products increased sales by the various divisions.
             c.    Fairness is sometimes mentioned in government contracts but appears to be
                    more of a goal than an objective allocation base.
             d.    Ability to bear (based on profits) is usually unacceptable because of its
                    dysfunctional effect on managerial motivation.
      3.    The direct method is the simplest and most common method of service cost
             allocation. It allocates costs directly to the producing departments without
             recognition of services provided among the service departments.
             a.    No attempt is made to allocate the costs of service departments to other service
                    departments under the direct method.
             b.    Allocations of service department costs are made only to production
                    departments based on their relative use of services.
      4.    The step or step-down method includes an allocation of service department costs to
             other service departments in addition to the producing departments.
             a.    The allocation may begin with the costs of the service department that
                    1)    Provides the highest percentage of its total services to other service
                           departments,
                    2)    Provides services to the greatest number of other service departments, or
                    3)    Has the greatest dollar cost of services provided to other service
                           departments.
             b.    The costs of the remaining service departments are then allocated in the same
                    manner, but no cost is assigned to service departments whose costs have
                    already been allocated.
             c.    The process continues until all service department costs are allocated.




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18      Course 34: Cost Behavior and Allocation -- Joint Products and By-Products




      5.    The reciprocal method is the most theoretically sound. It allows reflection of all
             reciprocal services among service departments. It is also known as the
             simultaneous-solution method, cross-allocation method, matrix-allocation method, or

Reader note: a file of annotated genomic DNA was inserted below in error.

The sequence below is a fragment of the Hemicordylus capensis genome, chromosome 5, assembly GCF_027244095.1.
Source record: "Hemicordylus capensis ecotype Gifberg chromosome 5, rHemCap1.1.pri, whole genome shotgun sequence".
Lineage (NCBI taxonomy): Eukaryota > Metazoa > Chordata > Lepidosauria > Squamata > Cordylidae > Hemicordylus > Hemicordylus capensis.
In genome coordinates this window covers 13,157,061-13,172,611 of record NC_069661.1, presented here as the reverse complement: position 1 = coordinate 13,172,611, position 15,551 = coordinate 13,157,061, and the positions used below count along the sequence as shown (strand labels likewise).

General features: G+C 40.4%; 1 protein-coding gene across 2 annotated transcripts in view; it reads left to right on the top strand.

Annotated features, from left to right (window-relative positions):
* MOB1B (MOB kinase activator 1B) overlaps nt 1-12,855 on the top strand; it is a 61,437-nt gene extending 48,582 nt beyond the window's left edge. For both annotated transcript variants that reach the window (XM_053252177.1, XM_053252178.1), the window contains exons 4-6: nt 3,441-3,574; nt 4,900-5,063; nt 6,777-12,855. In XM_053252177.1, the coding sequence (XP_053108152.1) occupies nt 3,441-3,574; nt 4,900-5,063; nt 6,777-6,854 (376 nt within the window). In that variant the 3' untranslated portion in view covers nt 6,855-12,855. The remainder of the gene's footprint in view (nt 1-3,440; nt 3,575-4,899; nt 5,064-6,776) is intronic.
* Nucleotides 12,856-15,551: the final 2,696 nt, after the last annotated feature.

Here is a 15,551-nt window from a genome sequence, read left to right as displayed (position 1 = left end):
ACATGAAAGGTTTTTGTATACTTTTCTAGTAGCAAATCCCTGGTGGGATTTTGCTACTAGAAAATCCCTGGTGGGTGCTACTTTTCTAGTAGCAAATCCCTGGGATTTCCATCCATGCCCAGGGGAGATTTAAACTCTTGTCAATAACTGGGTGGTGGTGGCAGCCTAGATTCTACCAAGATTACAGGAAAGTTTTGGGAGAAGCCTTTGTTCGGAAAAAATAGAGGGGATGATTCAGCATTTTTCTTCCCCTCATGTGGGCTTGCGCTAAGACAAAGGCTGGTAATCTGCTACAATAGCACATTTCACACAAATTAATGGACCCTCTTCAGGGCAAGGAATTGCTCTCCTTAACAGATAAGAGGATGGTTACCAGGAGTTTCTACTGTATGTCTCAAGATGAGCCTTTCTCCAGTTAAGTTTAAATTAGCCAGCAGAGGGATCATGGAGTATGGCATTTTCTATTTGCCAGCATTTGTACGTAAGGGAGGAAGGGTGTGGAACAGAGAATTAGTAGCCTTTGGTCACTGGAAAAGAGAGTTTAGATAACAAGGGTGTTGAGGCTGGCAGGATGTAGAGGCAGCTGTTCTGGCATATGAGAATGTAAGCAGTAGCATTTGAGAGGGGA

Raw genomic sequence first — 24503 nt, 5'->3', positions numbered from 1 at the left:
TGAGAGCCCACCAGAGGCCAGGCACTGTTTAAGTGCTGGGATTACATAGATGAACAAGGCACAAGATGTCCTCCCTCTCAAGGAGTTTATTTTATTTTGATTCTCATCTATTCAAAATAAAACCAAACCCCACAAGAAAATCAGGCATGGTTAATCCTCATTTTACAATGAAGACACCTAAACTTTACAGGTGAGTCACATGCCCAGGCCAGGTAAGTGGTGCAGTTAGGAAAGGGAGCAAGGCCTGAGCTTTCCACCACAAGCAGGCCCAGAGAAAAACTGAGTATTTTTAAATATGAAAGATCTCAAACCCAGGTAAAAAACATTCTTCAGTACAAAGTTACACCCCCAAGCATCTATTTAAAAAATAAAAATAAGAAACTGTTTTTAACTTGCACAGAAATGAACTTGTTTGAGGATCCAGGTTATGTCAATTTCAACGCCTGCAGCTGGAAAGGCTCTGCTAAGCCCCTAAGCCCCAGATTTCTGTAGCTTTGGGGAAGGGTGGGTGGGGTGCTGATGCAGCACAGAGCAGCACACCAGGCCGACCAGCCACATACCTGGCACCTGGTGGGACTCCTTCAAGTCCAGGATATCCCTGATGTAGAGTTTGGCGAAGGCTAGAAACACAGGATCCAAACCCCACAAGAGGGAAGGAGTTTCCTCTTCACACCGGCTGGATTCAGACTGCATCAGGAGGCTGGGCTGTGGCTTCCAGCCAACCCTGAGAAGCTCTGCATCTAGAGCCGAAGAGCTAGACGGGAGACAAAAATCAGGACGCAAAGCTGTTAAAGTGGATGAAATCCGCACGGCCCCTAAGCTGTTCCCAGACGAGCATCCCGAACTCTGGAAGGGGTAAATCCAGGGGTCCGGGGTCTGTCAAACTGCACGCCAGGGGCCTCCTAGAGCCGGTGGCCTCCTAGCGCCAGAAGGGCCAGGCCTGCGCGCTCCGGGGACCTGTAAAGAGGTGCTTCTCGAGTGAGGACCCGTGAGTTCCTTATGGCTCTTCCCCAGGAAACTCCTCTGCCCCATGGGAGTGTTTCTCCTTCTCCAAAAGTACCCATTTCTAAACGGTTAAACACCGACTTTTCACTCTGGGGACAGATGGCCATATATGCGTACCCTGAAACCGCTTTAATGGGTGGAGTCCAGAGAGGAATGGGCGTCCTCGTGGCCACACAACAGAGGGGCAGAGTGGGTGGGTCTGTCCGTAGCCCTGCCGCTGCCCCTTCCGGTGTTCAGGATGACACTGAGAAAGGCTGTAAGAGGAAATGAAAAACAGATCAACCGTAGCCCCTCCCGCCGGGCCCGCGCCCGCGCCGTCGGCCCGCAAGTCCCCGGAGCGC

double-distribution method.
             a.    The step method considers only services rendered among service departments
                    in one direction, but the reciprocal method considers services in both
                    directions.
                    1)    If all reciprocal services are recognized, linear algebra may be used to
                            reach a solution. The typical problem on a professional examination can
                            be solved using two or three simultaneous equations.

G. Joint Products and By-Products
      1.    Definitions
             a.    When two or more separate products are produced by a common
                    manufacturing process from a common input, the outputs from the process are
                    joint products. The joint costs of two or more joint products with significant
                    values are usually allocated to the joint products at the point at which they
                    became separate products.
             b.    By-products are one or more products of relatively small total value that are
                    produced simultaneously from a common manufacturing process with
                    products of greater value and quantity (joint products).
             c.    Joint costs (sometimes called common costs) are incurred prior to the split-off
                    point to produce two or more goods manufactured simultaneously by a single
                    process or series of processes. Joint costs, which include direct materials,
                    direct labor, and overhead, are not separately identifiable and must be allocated
                    to the individual joint products.
             d.    At the split-off point, the joint products acquire separate identities. Costs
                    incurred after split-off are separable costs.
             e.    Separable costs can be identified with a particular joint product and allocated to
                    a specific unit of output. They are the costs incurred for a specific product after
                    the split-off point.
      2.    Several methods are used to allocate joint costs. Each assigns a proportionate
             amount of the total cost to each product on a quantitative basis.